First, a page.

Japan's Largest Warship to Guard US Vessel as North Korea Tensions Mount

Tammy Harvey
May 4, 2017

The navy supply ship is likely to provide fuel to other US ships deployed in the Sea of Japan, including those working in concert with a nuclear-powered aircraft carrier sent to the region amid heightened tensions over North Korea. The U.S. supply ship is expected to refuel other American warships, including the USS Carl Vinson strike group, now in the region.

The security legislation that took effect previous year which follows looser, more ambiguous constraints imposed on Japanese forces here, in contravention of Japan's war-renouncing constitution, allows for SDF members to escort and guard vessels and weapons that belong to USA forces.

The civic group Yokosuka Peace Squadron also issued a statement protesting Defense Minister Tomomi Inada's decision to demonstrate the U.S.-Japan military alliance.

North Korea on Tuesday reprimanded Japan for intentionally encouraging a Korean Peninsula crisis, bluffing that Japan would suffer the biggest damages if any war breaks out on the peninsula.

The helicopter carrier, Izumo, the largest warship Japan has entered into service since WWII, and widely regarded as de facto aircraft carrier, left its base in Yokosuka, south of Tokyo, on Monday morning for the mission.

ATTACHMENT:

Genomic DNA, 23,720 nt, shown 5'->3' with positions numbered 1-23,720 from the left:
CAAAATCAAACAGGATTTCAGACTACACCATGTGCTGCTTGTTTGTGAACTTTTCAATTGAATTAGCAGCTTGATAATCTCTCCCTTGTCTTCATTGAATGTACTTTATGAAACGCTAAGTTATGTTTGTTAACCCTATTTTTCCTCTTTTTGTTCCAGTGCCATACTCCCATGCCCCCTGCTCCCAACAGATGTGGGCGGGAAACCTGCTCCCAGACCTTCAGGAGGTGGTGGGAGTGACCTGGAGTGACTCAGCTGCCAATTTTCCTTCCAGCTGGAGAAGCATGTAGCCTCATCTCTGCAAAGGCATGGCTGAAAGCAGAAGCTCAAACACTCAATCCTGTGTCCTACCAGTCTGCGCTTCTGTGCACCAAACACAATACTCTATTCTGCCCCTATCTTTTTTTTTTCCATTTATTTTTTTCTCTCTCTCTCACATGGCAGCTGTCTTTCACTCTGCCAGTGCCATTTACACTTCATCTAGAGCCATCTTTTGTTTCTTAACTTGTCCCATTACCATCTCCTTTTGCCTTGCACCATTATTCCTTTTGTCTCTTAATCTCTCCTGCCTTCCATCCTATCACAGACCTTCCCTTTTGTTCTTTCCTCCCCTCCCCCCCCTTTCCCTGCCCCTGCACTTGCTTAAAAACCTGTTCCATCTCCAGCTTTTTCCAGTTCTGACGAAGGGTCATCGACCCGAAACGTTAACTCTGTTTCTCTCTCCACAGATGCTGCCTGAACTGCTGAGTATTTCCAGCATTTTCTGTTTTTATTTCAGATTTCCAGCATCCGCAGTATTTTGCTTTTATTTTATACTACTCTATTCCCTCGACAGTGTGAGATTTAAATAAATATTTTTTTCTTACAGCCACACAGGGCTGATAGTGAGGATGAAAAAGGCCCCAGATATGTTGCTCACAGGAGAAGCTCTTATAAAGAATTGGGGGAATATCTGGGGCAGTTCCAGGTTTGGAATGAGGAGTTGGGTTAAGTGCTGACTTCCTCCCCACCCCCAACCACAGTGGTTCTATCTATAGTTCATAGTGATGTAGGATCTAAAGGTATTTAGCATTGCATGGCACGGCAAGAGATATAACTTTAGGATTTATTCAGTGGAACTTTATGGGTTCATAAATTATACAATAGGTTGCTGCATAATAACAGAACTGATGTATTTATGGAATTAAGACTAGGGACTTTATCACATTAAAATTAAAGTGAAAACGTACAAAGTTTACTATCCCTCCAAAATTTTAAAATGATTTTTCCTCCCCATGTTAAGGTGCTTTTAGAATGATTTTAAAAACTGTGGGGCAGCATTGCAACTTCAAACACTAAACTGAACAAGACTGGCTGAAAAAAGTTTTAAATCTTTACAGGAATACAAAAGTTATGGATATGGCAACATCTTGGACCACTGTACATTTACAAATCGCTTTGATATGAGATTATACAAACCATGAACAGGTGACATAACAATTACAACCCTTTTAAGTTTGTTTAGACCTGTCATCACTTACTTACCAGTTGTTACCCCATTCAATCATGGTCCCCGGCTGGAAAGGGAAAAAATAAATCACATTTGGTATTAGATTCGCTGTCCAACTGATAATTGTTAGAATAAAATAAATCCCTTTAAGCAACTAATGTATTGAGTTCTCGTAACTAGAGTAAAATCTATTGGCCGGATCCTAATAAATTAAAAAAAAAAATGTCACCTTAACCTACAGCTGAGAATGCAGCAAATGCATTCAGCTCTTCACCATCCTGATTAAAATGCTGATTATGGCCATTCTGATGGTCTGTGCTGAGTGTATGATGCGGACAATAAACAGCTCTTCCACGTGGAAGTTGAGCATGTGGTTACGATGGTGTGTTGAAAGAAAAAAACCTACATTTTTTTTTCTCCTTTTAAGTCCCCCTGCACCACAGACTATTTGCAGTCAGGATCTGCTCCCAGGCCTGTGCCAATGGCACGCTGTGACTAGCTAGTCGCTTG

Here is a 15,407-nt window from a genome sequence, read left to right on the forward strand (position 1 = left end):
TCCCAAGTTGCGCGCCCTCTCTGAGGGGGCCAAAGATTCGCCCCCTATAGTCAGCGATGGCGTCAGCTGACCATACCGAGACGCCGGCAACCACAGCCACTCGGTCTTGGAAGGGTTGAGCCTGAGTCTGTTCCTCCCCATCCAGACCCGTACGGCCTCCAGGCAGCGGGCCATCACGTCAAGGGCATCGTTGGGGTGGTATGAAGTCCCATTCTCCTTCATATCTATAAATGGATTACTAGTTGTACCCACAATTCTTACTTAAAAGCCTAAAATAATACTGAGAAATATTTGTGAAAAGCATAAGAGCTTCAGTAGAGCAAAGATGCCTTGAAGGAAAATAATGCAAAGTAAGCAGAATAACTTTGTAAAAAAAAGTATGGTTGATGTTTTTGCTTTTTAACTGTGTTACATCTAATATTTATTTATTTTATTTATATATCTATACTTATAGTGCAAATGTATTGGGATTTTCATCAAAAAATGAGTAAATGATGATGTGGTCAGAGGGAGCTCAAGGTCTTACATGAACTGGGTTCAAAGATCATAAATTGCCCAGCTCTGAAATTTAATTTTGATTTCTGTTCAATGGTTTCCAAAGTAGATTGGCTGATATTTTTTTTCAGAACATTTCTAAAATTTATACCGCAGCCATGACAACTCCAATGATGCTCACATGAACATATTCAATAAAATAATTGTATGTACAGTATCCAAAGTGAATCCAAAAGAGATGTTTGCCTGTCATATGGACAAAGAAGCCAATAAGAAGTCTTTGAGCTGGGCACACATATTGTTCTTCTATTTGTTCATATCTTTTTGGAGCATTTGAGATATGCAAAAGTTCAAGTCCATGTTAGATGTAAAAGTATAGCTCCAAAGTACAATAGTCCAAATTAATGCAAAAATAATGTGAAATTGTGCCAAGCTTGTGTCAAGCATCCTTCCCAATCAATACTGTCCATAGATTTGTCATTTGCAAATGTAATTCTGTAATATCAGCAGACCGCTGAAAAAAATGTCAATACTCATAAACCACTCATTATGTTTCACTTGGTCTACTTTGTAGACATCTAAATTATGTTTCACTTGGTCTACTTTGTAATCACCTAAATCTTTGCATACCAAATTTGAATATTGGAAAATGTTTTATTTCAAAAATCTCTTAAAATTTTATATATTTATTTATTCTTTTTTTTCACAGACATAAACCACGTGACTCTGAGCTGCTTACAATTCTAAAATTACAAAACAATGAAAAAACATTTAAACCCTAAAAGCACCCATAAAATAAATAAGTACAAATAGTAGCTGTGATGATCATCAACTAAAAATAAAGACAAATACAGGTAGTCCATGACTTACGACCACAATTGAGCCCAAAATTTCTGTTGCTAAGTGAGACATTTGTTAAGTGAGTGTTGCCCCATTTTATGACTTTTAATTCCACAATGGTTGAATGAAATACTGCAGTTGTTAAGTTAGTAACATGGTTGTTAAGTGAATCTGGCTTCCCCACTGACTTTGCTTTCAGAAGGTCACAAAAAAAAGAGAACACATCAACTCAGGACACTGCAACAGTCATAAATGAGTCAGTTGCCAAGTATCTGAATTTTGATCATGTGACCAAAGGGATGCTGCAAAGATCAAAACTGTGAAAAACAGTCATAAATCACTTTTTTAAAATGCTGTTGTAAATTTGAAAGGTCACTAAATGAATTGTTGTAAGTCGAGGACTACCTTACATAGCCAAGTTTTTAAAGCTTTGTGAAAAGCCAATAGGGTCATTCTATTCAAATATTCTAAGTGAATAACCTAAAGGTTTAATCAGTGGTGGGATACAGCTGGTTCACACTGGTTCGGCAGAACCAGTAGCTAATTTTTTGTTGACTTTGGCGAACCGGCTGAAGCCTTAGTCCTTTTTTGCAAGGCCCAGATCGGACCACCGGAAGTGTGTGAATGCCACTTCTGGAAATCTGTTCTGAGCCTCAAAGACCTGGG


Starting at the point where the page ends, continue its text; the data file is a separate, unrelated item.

However, Prime Minister Shinzo Abe expanded the definition of self-defense past year to include protecting Japanese allies and providing logistical support to countries who are important to the defense of the country.


Tensions on the Korean Peninsula escalated as North Korea carried out a number of missile launches and nuclear tests in the recent months, which are considered to be in violation of the UN Security Council resolutions.

Vinson had just been off the Korean Peninsula in March, conducting a series of exercises with the South Korean navy.

While Japanese tabloids and television programs have reported on nuclear shelters ordered by a handful of rich people or touted gas masks as a more affordable option, it's largely business as usual in Fussa, a town of 58,000 people in Tokyo's western suburbs.

The latest Kyodo News survey showed the Japanese are divided over whether or not to amend the Article 9 of the Constitution, which outlaws war as a means to settle worldwide disputes.

The Terminal High Altitude Defense system set up at a converted golf course in Seongju has "early capability" to respond to North Korea's nuclear and missile threat, Defense Ministry spokesman Moon Sang Gyun said.

Other reports by Ligue1talk

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